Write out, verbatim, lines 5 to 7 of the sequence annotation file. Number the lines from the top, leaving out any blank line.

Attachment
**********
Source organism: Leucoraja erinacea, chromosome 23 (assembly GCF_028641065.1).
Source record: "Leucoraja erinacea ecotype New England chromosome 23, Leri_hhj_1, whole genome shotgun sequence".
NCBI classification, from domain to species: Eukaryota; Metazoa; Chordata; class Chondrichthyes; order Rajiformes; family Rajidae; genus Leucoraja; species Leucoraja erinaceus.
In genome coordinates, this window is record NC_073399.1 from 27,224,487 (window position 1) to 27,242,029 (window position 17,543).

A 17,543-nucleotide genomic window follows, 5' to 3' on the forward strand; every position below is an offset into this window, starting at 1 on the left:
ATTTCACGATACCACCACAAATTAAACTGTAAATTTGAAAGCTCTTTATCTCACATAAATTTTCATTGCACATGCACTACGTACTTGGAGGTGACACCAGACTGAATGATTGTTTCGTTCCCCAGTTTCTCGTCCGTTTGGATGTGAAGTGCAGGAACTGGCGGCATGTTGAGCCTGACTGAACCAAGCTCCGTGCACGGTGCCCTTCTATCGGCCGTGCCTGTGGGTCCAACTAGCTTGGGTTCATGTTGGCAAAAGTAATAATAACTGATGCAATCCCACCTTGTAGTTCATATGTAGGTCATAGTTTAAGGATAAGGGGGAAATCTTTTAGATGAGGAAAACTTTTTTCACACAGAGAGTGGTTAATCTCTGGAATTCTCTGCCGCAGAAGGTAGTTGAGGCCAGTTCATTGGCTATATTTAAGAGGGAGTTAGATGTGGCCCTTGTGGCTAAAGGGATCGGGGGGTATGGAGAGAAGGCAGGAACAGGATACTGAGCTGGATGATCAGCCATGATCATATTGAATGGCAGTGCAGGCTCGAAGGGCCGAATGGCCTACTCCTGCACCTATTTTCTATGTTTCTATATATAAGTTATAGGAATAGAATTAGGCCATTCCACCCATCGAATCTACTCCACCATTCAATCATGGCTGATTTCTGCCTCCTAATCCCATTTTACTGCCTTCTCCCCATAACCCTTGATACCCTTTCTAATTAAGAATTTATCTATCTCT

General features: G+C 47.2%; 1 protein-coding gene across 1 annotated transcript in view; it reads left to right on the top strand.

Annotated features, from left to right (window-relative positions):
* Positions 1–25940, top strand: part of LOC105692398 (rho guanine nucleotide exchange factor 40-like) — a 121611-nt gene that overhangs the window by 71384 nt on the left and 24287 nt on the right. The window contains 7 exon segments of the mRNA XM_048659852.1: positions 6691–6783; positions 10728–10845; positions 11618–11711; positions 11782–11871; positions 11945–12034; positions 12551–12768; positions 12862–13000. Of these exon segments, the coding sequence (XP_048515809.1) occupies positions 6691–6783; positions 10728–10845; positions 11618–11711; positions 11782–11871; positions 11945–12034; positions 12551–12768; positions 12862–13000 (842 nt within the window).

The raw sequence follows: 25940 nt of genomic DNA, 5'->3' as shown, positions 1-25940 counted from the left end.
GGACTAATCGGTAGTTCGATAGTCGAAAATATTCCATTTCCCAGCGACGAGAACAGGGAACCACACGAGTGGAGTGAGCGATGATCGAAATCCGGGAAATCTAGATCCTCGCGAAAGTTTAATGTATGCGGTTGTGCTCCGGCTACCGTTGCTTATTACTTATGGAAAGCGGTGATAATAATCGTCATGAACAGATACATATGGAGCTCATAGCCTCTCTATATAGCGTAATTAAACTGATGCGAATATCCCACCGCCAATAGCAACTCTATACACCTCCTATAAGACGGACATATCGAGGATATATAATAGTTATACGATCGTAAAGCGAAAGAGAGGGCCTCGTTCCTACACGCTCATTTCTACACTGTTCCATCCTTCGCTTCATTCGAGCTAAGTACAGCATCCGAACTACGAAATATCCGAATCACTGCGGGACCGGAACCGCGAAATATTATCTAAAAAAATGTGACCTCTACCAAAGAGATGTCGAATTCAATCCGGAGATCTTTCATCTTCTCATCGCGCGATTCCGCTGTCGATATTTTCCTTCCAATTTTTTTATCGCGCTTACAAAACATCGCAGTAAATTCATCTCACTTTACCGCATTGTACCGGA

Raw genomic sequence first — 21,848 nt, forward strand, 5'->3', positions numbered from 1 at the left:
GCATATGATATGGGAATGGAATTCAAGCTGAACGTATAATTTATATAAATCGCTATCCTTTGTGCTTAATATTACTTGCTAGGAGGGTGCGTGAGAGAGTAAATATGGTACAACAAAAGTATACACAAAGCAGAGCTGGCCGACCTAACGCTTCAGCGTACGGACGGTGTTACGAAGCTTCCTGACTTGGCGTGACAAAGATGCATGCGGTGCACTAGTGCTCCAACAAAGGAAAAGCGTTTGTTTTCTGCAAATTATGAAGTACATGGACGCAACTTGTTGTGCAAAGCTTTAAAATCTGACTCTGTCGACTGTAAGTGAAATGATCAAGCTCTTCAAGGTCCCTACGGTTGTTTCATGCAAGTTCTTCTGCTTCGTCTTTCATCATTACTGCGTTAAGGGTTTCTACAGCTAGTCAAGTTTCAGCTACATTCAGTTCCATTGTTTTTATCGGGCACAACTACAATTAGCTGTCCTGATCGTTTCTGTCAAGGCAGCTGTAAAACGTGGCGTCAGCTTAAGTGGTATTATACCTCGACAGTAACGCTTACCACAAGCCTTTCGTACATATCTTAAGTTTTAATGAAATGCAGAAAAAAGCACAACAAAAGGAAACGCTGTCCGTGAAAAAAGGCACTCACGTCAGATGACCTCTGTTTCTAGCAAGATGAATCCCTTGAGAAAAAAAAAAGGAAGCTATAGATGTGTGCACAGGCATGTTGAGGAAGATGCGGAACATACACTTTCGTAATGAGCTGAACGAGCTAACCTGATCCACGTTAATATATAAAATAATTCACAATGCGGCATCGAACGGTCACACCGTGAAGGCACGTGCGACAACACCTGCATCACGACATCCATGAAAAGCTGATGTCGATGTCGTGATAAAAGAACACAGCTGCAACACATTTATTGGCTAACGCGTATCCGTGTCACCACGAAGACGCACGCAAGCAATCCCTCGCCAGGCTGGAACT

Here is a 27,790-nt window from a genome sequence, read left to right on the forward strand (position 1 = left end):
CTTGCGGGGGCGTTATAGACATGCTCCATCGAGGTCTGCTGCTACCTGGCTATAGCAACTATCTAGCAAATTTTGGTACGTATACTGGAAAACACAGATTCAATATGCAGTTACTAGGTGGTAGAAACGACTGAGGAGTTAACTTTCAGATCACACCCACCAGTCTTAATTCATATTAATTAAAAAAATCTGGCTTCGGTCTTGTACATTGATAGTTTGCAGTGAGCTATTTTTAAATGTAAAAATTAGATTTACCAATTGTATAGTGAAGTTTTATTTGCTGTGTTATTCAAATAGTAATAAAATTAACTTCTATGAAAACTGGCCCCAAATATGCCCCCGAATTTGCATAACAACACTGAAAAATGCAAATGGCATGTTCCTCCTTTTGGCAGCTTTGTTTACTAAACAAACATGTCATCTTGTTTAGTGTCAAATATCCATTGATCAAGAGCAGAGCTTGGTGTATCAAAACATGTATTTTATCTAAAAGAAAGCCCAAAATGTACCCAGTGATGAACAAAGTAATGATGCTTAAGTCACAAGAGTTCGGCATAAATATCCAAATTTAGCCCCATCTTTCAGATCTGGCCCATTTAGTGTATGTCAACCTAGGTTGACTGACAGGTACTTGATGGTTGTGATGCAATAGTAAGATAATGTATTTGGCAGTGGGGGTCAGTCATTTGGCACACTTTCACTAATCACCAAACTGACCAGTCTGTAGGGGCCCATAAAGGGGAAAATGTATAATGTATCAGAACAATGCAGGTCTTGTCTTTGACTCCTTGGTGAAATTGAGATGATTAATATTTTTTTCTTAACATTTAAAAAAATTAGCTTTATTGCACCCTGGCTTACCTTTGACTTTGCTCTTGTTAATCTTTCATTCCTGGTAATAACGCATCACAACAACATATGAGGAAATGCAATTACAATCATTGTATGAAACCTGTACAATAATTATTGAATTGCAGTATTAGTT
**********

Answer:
A 17,543-nucleotide genomic window follows, 5' to 3' on the forward strand; every position below is an offset into this window, starting at 1 on the left:
ATTTCACGATACCACCACAAATTAAACTGTAAATTTGAAAGCTCTTTATCTCACATAAATTTTCATTGCACATGCACTACGTACTTGGAGGTGACACCAGACTGAATGATTGTTTCGTTCCCCAGTTTCTCGTCCGTTTGGATGTGAAGTGCAGGAACTGGCGGCATGTTGAGCCTGACTGAACCAAGCTCCGTGCACGGTGCCCTTCTATCGGCCGTGCCTGTGGGTCCAACTAGCTTGGGTTCATGTTGGCAAAAGTAATAATAACTGATGCAATCCCACCTTGTAGTTCATATGTAGGTCATAGTTTAAGGATAAGGGGGAAATCTTTTAGATGAGGAAAACTTTTTTCACACAGAGAGTGGTTAATCTCTGGAATTCTCTGCCGCAGAAGGTAGTTGAGGCCAGTTCATTGGCTATATTTAAGAGGGAGTTAGATGTGGCCCTTGTGGCTAAAGGGATCGGGGGGTATGGAGAGAAGGCAGGAACAGGATACTGAGCTGGATGATCAGCCATGATCATATTGAATGGCAGTGCAGGCTCGAAGGGCCGAATGGCCTACTCCTGCACCTATTTTCTATGTTTCTATATATAAGTTATAGGAATAGAATTAGGCCATTCCACCCATCGAATCTACTCCACCATTCAATCATGGCTGATTTCTGCCTCCTAATCCCATTTTACTGCCTTCTCCCCATAACCCTTGATACCCTTTCTAATTAAGAATTTATCTATCTCT

General features: G+C 47.2%; 1 protein-coding gene across 1 annotated transcript in view; it reads left to right on the top strand.